Educating yourself about pensions can make a big difference in retirement.
Why do people need it?
Since the Pension Freedoms started, many people saving for retirement plan to take their defined contribution (DC) pension pots flexibly. A small percentage may still buy incomes for life (annuities) at retirement, but for the majority, flexibility in taking pension income is the way forward.
Everyone likes something more flexible! However, the problem is that with flexibility comes responsibility. The main responsibility is to make sure you get the income you want in retirement whilst not running out of money. With flexibility, “guaranteed for life” disappears.
But this can be tough to work out for yourself, especially when you add in the other income you may well have in retirement, such as: your State Pension, that old final salary scheme from a job from 15 years ago and the bit of part time work you plan to do. That is also not to mention that your pension pots are scattered over 5 or 6 different providers from different employers.
For the normal person who has about as much interest in the pension calculations that actuaries like us do, as they do in the life cycle of a Pangolin, (remember when none of us knew what one was?), it is really hard to get these calculations right and get the best possible outcome.
Where can I get help?
First and foremost, the best option for everyone is to get advice from an Independent Financial Adviser (IFA). However, it is widely understood that for many this is too expensive or just isn’t available if your pots aren’t large enough. The Financial Conduct Authority (FCA) recognises that there exists “an advice gap” around pension freedoms, where there is a “non advised mass market”.
Financial advice won’t guarantee you the best outcome, but it will go a long way to minimising the risk of achieving a bad one.
If you are unwilling to seek or unable to get independent financial advice, you can still get many (but to be clear, not all) of the benefits an IFA will provide at no cost. Below we dive into how to do exactly that.
What help does independent financial advice provide?
In this case, we are talking about advice for the average person. We are not talking about people with annual allowance, lifetime tax allowance issues, or those with large inheritance tax planning issues. If that’s you, then you can probably afford advice!
We are talking about Jenny, who is in the “non advised mass market”. She’s aged 50, thinking about her future retirement and wanting to understand how best to solve the problem above.
An IFA will help her by:
- Designing her a plan with their software so that she knows how to build up and how much to take from her pots each year (pension drawdown)
- Make her plan tax efficient
- Assess her risk appetite and build her an investment portfolio
- Consider a suitable provider, with low costs and great features to suit exactly what she wants, to put all of her pension pots together with
All of the above will help her to achieve the best outcome possible, given what she has. But what if she can’t afford it, or can’t get advice?
How else can Jenny get this help for free?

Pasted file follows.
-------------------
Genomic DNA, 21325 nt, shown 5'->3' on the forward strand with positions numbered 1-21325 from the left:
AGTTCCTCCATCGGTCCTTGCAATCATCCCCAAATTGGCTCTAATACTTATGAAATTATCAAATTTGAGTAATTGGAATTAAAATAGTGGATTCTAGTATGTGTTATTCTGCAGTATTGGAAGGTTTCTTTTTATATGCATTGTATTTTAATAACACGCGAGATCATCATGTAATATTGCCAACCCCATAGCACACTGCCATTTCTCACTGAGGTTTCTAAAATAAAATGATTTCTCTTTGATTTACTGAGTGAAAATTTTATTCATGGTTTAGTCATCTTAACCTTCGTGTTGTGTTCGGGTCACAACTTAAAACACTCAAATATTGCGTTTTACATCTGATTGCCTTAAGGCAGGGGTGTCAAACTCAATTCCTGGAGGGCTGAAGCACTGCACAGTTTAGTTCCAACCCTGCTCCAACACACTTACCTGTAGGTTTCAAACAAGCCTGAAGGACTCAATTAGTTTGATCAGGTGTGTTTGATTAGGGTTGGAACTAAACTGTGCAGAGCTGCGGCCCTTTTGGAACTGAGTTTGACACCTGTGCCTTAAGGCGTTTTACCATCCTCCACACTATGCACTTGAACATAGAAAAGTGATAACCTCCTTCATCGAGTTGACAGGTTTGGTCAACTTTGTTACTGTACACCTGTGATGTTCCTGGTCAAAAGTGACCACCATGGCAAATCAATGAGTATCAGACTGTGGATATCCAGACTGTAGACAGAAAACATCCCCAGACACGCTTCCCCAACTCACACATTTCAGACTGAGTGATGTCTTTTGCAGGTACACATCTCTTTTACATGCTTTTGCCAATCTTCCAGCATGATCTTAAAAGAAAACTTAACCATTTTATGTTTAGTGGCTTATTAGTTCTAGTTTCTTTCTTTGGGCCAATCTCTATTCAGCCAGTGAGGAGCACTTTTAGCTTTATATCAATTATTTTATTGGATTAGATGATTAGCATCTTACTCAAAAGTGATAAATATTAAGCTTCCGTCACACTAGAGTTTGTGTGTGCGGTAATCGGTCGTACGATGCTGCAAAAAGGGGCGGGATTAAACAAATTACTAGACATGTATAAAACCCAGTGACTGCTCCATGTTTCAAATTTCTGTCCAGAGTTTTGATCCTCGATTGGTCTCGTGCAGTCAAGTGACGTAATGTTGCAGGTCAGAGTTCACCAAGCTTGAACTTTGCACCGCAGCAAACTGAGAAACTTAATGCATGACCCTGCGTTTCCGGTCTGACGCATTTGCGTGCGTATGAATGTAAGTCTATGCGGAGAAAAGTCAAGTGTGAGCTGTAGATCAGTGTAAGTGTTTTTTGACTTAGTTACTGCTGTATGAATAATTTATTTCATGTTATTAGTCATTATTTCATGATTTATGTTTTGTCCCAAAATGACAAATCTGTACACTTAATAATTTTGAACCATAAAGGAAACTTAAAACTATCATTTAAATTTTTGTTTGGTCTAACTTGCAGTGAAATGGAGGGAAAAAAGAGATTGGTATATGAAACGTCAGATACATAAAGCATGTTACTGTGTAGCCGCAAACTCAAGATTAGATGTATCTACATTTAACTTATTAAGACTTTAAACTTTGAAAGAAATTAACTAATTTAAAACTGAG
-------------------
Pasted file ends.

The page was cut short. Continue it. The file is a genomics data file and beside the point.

Firstly, there are government websites available such as Pension Wise and Maps that will give her some basic understanding of pension issues as well as ensure that she understands the pension freedoms and the other options available to her.
Next, free tools like ours allow her to build her own pension plan, see how much she needs to pay in and how much to take in retirement. This gives her many of the benefits of the professional IFA’s software, but is simple enough to use herself.
We also cover the tax aspect, ensuring she takes her income in the most tax efficient way if she has both pension pots and savings, so her pots last longer. And all that is free for her as well!
To help her choose investments, most providers now have ready made investment portfolios for her to choose from. Their investment experts have already done the work for her, so she can just choose one which best suits her risk appetite.
All three of the providers we have linked to (OpenMoney, Penfold and PensionBee) provide these ready made portfolios to choose from. If Jenny needs additional human advice in choosing one, OpenMoney provides this at no additional charge.
Jenny will want to put all of her pots together at some point before retirement. This will make it easier to take income all from one place when she retires, (unless their are specific reasons not to, such as her employer is paying in as well, or there are valuable guarantees in her current plans). Given this, she will want a low cost provider with charges she understands and who will tell her if its not in her best interest to transfer.
Unfortunately, many pension providers are less than transparent about their fees. If total charges are not clear from the very beginning, this is a strong warning sign against choosing that pension provider.
At Guiide we only link with providers that make their charges crystal clear and include everything. On top of that, they offer some of the most competitive prices on the market.
Once she’s built a plan with Guiide, Jenny can see exactly how much can be saved with these providers and compare it to her current, or the average charges over her lifetime. This means she can then keep more of her pots for her own retirement income rather than have charges nibble away at them.
Using the Pension Freedoms yourself can be complex, even for the financial experts!
Many people do not take advice and therefore need some free help and guidance in order to take advantage of the benefits offered by the Pension Freedoms.
The free help and guidance is out there, and we like to think that ourselves and our partners provide a great route to it. Give us a try and see if you agree!